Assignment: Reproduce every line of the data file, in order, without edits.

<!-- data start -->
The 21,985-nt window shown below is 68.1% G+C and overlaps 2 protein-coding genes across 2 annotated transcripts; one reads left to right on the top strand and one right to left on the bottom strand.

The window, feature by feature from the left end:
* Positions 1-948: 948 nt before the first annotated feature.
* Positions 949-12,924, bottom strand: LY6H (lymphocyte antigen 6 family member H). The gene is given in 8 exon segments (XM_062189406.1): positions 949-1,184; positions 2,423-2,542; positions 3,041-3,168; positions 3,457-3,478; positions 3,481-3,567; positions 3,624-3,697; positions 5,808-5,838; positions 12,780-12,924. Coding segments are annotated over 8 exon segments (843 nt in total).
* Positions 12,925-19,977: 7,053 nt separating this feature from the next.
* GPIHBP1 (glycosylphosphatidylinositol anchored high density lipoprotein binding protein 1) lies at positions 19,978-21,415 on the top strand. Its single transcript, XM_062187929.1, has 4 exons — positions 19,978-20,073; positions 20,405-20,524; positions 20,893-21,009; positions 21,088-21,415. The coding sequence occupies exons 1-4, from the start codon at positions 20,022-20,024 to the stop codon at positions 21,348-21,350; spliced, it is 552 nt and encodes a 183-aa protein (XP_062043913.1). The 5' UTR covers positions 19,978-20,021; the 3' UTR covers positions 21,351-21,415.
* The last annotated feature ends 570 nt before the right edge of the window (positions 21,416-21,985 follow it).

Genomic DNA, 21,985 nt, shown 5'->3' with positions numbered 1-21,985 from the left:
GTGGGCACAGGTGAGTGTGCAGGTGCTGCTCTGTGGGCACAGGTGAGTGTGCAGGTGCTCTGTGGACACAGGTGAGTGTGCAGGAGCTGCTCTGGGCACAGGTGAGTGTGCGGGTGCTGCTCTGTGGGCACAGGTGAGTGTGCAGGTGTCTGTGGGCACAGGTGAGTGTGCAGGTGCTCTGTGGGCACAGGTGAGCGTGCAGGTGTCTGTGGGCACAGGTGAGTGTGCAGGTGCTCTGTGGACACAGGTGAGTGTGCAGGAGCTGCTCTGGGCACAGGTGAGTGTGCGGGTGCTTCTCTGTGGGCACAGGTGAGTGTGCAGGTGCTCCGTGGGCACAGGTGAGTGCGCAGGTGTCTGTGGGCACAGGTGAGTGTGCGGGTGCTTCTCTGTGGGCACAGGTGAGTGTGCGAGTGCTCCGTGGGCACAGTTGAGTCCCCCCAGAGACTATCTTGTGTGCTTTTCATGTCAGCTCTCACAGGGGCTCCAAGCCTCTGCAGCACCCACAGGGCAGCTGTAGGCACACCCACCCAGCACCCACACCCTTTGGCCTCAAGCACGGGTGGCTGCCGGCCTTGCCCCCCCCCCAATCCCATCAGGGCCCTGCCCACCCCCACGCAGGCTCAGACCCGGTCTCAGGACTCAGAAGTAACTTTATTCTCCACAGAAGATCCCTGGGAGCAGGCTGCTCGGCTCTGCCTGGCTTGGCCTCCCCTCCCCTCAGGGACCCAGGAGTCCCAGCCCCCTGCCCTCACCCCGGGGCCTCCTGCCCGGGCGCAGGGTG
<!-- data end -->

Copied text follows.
The 21,985-nt window shown below is 68.1% G+C and overlaps 2 protein-coding genes across 2 annotated transcripts; one reads left to right on the top strand and one right to left on the bottom strand.

The window, feature by feature from the left end:
* Positions 1-948: 948 nt before the first annotated feature.
* Positions 949-12,924, bottom strand: LY6H (lymphocyte antigen 6 family member H). The gene is given in 8 exon segments (XM_062189406.1): positions 949-1,184; positions 2,423-2,542; positions 3,041-3,168; positions 3,457-3,478; positions 3,481-3,567; positions 3,624-3,697; positions 5,808-5,838; positions 12,780-12,924. Coding segments are annotated over 8 exon segments (843 nt in total).
* Positions 12,925-19,977: 7,053 nt separating this feature from the next.
* GPIHBP1 (glycosylphosphatidylinositol anchored high density lipoprotein binding protein 1) lies at positions 19,978-21,415 on the top strand. Its single transcript, XM_062187929.1, has 4 exons — positions 19,978-20,073; positions 20,405-20,524; positions 20,893-21,009; positions 21,088-21,415. The coding sequence occupies exons 1-4, from the start codon at positions 20,022-20,024 to the stop codon at positions 21,348-21,350; spliced, it is 552 nt and encodes a 183-aa protein (XP_062043913.1). The 5' UTR covers positions 19,978-20,021; the 3' UTR covers positions 21,351-21,415.
* The last annotated feature ends 570 nt before the right edge of the window (positions 21,416-21,985 follow it).

Genomic DNA, 21,985 nt, shown 5'->3' with positions numbered 1-21,985 from the left:
GTGGGCACAGGTGAGTGTGCAGGTGCTGCTCTGTGGGCACAGGTGAGTGTGCAGGTGCTCTGTGGACACAGGTGAGTGTGCAGGAGCTGCTCTGGGCACAGGTGAGTGTGCGGGTGCTGCTCTGTGGGCACAGGTGAGTGTGCAGGTGTCTGTGGGCACAGGTGAGTGTGCAGGTGCTCTGTGGGCACAGGTGAGCGTGCAGGTGTCTGTGGGCACAGGTGAGTGTGCAGGTGCTCTGTGGACACAGGTGAGTGTGCAGGAGCTGCTCTGGGCACAGGTGAGTGTGCGGGTGCTTCTCTGTGGGCACAGGTGAGTGTGCAGGTGCTCCGTGGGCACAGGTGAGTGCGCAGGTGTCTGTGGGCACAGGTGAGTGTGCGGGTGCTTCTCTGTGGGCACAGGTGAGTGTGCGAGTGCTCCGTGGGCACAGTTGAGTCCCCCCAGAGACTATCTTGTGTGCTTTTCATGTCAGCTCTCACAGGGGCTCCAAGCCTCTGCAGCACCCACAGGGCAGCTGTAGGCACACCCACCCAGCACCCACACCCTTTGGCCTCAAGCACGGGTGGCTGCCGGCCTTGCCCCCCCCCCAATCCCATCAGGGCCCTGCCCACCCCCACGCAGGCTCAGACCCGGTCTCAGGACTCAGAAGTAACTTTATTCTCCACAGAAGATCCCTGGGAGCAGGCTGCTCGGCTCTGCCTGGCTTGGCCTCCCCTCCCCTCAGGGACCCAGGAGTCCCAGCCCCCTGCCCTCACCCCGGGGCCTCCTGCCCGGGCGCAGGGTG